Tobacco smoking has been associated with low cardiovascular fitness (7,20,30) and an impaired heart rate response to exercise (i.e., chronotropic incompetence) (9,16,31), which are both important predictors of all-cause mortality (2,17,32).
The first shortcoming in almost all previous studies on smoking in relationship to cardiovascular fitness and heart rate response to exercise is that they have been conducted in studies with a cross-sectional design. With a cross-sectional design, however, nothing can be said about possible changes over time. It seems logical to assume that the adverse effects of smoking become stronger with increasing age, as it probably takes some time before detrimental effects of smoking on the cardiovascular system become measurable. The second shortcoming in previous studies on smoking and cardiovascular fitness and heart rate response to exercise is that only very few studies have included women (26,31) or subjects younger than 18 yr (4,21). From a public health perspective, it is interesting to know to what extent young healthy smokers already show a reduced cardiovascular fitness and an impaired heart rate response to exercise. From this same perspective, it is also interesting to know to what extent the effects of smoking are reversible.
In the Amsterdam Growth And Health Longitudinal Study (AGAHLS), smoking behavior, cardiovascular fitness, and heart rate response to exercise were measured one to nine times between ages 13 and 36, in a cohort of 298 men and 331 women. This gave us the opportunity to study smoking in relation to cardiovascular fitness and heart rate response to exercise longitudinally. The reversibility of smoking was investigated by studying smoking status (i.e., never smoker, short-term ex-smoker, long-term ex-smoker, and current smoker) in relation to cardiovascular fitness and heart rate response to exercise.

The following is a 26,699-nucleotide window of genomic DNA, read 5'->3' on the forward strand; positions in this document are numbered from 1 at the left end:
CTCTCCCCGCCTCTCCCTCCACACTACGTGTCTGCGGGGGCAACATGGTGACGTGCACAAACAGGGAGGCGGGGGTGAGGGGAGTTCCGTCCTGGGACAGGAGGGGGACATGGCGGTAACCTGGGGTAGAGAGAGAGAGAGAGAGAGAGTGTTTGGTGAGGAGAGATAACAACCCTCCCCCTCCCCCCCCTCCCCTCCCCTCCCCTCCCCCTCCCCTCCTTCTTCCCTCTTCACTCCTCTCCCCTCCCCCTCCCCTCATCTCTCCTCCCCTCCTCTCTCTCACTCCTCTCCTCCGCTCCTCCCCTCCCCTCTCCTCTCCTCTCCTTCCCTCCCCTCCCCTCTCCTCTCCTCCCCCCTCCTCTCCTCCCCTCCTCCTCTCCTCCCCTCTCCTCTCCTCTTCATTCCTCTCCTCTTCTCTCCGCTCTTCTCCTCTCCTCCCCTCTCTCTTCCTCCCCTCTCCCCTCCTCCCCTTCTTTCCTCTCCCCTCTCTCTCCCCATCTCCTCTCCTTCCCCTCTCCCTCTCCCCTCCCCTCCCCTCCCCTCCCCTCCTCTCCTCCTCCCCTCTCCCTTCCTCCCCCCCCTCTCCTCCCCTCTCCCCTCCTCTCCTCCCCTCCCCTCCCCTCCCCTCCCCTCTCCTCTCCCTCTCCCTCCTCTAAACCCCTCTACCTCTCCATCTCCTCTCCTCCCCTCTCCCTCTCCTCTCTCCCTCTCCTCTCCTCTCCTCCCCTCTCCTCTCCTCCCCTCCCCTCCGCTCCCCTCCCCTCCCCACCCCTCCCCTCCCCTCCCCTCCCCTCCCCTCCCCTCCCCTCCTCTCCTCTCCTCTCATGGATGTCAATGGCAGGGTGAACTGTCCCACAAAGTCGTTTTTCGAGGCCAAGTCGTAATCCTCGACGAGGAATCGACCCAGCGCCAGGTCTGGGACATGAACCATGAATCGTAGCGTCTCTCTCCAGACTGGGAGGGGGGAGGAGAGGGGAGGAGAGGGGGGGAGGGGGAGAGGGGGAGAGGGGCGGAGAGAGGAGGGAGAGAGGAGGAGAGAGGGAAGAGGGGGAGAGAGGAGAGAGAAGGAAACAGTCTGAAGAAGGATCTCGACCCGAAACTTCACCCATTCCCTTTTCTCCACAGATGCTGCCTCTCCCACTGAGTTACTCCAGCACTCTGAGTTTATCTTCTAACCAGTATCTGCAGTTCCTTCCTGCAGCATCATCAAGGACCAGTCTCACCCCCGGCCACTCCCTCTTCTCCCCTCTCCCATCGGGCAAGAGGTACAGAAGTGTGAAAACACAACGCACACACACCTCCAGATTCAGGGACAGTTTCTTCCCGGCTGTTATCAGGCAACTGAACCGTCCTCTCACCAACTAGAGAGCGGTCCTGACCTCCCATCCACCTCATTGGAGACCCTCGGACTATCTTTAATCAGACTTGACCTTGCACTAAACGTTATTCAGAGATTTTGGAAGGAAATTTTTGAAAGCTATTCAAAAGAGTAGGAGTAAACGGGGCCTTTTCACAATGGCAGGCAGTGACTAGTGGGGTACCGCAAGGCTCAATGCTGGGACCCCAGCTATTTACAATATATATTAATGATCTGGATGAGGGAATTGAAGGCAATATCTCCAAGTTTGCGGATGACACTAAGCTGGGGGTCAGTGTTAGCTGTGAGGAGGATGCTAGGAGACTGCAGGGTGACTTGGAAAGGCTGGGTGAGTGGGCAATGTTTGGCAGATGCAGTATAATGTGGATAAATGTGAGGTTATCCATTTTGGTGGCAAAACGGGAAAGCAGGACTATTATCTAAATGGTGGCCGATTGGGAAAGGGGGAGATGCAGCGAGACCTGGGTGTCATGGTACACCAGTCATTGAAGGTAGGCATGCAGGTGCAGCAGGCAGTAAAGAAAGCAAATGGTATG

Subjects and design.
All subjects were participants in the AGAHLS that started in 1977 with 298 boys and 334 girls from the first and second grade of two secondary schools in Amsterdam and Purmerend, The Netherlands (13). Measurements were performed at calendar age 13, 14, 15, 16, 21, 27, 29, 32, and 36. Although the number of measurements on each subject varied between one and nine measurements, all pupils were taken into account in the longitudinal analyses. Dropout analyses were performed to investigate whether or not tobacco consumption, fitness parameters, lifestyle parameters, and body composition parameters at all measurements predicted dropout at the next measurement. No dropout effects were found between age 13 and 16 (14). From the age of 27 onward, single dropout effects were found with HRrest, body weight, Slopemax, and tobacco consumption. These dropout effects were not consistent over time, were not found in both sexes and, could be due to multiple testing. The AGAHLS was approved by the Medical Ethical Committee of the VU University Medical Center. Written informed consent was provided by the parents when the subjects were 13–16 yr of age. At age 21–36, subjects provided written consent themselves. Subjects who reported to use [beta]-blockers (N = 5) were excluded from the analyses in that particular year of measurement.